Space! It holds the promise of riches beyond our wildest dreams—solar systems bursting with precious resources ripe for the taking. Just the idea of such prizes has set off a frenzied rush by global business entrepreneurs to claim stakes in this new frontier.
The private sector has increasingly pushed aside governments and their contractors in a frenzied bid to develop commercial space exploration. At the same time, using all their cost-cutting prowess to reduce the cost of putting people and objects into orbit, and that is only the first step.
This year, for example, there are three separate missions to Mars, which are scheduled to arrive in February. The Emirates Mars Mission is due to arrive next week on February 9th. Its task is to study weather cycles and the Mars atmosphere overall. A Taiwanese spacecraft will touch down two days later. Its orders are to map the surface of the Red Planet, do atmospheric tests, and launch a rover that will search for signs of life. Finally, a week later, on February 18th, NASA will land another rover on Mars’ Jezero Crater to collect soil samples, rocks, and hopefully return to earth with its treasures.
While all of this may send our blood racing and hearts pumping, the more mundane business of turning a profit in this fledgling industry is centered on the transportation side of commercial space. The budding business is built upon the bet that more and more companies will want to fill the skies with much-improved (and cheaper) nanosatellites constellations that will allow greatly expanded communications, imaging, and the use of scientific instruments to measure everything from temperature to energy consumption.
Over the next few years, an entirely new fleet of private sector rocket companies with names such as Virgin Galactic, SpaceX, Blue Origin, Alen, Astra, and Rocket Lab, are hoping to launch daily rockets laden with thousands of pounds of satellites into orbit for commercial and government use.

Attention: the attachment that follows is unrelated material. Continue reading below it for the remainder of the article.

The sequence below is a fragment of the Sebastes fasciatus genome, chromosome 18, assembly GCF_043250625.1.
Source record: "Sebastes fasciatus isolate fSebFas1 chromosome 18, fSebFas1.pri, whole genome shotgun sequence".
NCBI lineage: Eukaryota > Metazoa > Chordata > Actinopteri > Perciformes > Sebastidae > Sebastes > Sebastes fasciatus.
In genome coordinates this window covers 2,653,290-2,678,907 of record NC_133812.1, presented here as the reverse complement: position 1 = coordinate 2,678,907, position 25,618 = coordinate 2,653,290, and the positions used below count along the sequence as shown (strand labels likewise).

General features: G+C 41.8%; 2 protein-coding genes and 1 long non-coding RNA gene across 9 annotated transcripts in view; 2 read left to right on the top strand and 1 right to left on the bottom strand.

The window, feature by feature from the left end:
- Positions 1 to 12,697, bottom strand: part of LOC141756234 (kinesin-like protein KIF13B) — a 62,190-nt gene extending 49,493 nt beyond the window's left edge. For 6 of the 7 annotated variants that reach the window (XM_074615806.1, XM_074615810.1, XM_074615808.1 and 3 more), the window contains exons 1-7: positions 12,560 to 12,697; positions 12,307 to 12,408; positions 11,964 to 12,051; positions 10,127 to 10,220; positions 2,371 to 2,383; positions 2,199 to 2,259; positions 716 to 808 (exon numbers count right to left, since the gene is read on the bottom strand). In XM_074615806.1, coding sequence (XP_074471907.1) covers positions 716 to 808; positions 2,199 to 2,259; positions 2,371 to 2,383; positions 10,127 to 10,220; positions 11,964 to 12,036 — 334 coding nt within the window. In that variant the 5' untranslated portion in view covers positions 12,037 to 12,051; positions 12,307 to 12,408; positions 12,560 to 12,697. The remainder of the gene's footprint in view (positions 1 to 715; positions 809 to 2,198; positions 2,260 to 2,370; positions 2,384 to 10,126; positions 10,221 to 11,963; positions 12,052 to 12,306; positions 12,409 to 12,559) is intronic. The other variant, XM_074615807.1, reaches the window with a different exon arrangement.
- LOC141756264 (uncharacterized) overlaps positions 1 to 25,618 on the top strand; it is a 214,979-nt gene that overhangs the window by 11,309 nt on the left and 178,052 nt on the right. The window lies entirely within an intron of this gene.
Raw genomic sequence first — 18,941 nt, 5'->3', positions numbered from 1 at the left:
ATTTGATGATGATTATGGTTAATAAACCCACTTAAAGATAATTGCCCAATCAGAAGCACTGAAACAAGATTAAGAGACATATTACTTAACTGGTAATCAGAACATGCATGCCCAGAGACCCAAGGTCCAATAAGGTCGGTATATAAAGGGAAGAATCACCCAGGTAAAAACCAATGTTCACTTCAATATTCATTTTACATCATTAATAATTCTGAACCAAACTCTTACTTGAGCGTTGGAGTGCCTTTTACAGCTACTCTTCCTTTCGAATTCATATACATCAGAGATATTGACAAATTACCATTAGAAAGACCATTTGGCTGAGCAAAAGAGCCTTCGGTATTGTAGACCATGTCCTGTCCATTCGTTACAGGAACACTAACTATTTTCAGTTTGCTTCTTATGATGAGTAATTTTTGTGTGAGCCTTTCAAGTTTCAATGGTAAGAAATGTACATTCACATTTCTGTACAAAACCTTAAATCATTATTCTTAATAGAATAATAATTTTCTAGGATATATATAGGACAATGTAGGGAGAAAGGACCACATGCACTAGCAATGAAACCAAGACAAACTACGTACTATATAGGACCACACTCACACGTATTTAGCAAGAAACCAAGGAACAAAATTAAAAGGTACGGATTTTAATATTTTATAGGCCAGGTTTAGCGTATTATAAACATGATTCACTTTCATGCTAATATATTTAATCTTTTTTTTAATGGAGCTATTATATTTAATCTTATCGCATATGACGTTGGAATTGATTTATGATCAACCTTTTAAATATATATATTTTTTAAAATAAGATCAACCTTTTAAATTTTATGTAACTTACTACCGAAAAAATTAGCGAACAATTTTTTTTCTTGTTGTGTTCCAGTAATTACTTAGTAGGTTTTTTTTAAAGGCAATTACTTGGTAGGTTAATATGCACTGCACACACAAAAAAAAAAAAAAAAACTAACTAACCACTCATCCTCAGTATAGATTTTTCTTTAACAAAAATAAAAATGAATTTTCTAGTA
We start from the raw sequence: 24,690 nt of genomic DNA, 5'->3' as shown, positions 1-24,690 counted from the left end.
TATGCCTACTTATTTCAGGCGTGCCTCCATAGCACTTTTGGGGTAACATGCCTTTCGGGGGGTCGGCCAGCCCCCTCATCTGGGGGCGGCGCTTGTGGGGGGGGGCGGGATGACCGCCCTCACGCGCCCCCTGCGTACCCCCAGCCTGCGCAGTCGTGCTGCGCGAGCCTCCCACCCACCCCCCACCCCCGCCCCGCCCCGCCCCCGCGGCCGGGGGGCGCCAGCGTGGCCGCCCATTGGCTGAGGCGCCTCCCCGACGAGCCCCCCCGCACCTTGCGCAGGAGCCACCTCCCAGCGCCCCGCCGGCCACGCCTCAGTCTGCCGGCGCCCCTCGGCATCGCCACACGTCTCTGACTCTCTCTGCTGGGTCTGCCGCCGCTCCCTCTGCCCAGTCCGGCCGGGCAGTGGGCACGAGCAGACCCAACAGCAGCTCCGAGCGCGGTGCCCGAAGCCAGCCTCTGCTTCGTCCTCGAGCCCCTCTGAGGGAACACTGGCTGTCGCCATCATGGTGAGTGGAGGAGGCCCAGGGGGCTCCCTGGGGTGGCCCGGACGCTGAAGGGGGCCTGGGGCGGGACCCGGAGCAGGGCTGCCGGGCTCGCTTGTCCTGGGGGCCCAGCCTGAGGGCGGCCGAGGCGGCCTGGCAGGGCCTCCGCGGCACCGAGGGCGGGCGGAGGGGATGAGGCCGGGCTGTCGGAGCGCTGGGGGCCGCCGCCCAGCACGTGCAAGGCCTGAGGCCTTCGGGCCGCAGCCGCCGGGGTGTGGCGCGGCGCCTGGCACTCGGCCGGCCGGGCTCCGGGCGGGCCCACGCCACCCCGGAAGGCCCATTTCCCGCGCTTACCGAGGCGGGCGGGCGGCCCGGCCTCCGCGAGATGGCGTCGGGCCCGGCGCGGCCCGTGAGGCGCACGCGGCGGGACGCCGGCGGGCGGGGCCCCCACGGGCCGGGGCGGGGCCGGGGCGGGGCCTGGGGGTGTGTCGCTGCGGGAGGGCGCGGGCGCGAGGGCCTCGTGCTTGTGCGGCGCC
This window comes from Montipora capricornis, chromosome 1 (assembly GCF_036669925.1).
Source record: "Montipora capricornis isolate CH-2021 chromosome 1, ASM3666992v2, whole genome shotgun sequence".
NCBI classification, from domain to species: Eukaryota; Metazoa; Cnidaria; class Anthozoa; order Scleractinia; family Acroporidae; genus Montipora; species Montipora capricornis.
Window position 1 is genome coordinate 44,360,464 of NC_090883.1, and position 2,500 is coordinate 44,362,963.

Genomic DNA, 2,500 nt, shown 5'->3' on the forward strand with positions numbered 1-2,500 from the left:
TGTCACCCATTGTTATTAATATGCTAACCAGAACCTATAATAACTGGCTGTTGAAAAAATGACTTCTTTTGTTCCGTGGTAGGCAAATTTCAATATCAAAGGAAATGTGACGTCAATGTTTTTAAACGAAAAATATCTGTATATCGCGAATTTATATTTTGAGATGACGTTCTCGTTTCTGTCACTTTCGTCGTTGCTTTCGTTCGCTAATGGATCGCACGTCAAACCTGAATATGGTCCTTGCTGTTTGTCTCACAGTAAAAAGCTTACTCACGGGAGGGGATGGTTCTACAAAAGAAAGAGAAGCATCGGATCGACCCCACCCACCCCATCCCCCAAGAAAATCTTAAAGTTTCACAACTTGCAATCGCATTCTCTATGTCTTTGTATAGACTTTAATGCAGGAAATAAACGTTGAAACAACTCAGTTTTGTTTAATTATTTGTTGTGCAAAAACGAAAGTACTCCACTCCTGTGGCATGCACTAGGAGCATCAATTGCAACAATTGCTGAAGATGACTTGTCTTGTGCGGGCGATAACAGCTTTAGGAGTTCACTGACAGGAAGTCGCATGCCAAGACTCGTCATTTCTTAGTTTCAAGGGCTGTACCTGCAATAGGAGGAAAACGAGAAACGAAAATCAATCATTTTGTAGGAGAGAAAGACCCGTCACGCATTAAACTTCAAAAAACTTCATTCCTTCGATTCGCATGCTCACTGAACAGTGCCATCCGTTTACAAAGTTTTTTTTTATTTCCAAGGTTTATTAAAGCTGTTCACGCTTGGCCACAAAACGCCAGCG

SpaceX, the company founded by electric vehicle pioneer, Elon Musk, is the frontrunner in this race for space. Last year, SpaceX launched astronauts to the International Space Station twice and is scheduled to do it again this year. If all goes as planned, expectations are that SpaceX will become the successor to the U.S. government’s former space shuttle program.
The company also planned to fly a mission for a Texas-based company that has purchased a trip for a crew of four tourists to the space station. Could this be a forerunner of a sort of private sector cruise line into space?
Although none of these ventures have yet to make a profit, stock investors anxiously await their debut as public companies. Virgin Galactic, the only pure play in space, has seen a doubling of its stock price in the last six months, but it is not the only public company involved in the industry. Aerospace giants Boeing, Lockheed Martin, and Northrop Grumman are also major players in this arena. Additionally, there is an exchange traded fund (ETF), the Procure Space ETF, (symbol UFO) that is widely traded, which has gained 33% in price during the last three months.
Another space rocket startup, Astra, is planning to go public using a blank check company, or Special Purpose Acquisition Corporation (SPAC), in the near future, worth a $2.1 billion valuation, according to the Wall Street Journal. Space tug company, Momentus, founded in 2017 by Russian-born, Mikhail Kokorich, is also planning to go public via a SPAC, Stable Road Acquisition Corp, in a $1.2 billion transaction this year.
In addition, Ark Investment funds CEO, Cathie Wood, is also planning to launch a new space-focused ETF to join her stable of seven successful, disruptive technologies ETFs.
Critics of the space boom point to the fact that all these companies are losing money. The likelihood of profits, they say, could be years away (if ever). Space bulls argue that early investments in electric vehicles was derided with the same arguments and look what happened to those with the courage and vision to risk their capital.
For the people attracted to investing in some version of tomorrow’s Starfleet, be forewarned that it will require an enormous amount of patience, an extended time horizon, and possibly as much volatility as the Millennium Falcon’s frequent jumps into Hyperspace.
As for me, color me Buzz Lightyear, since I am already convinced that “infinity and beyond” could be the future of space investment.
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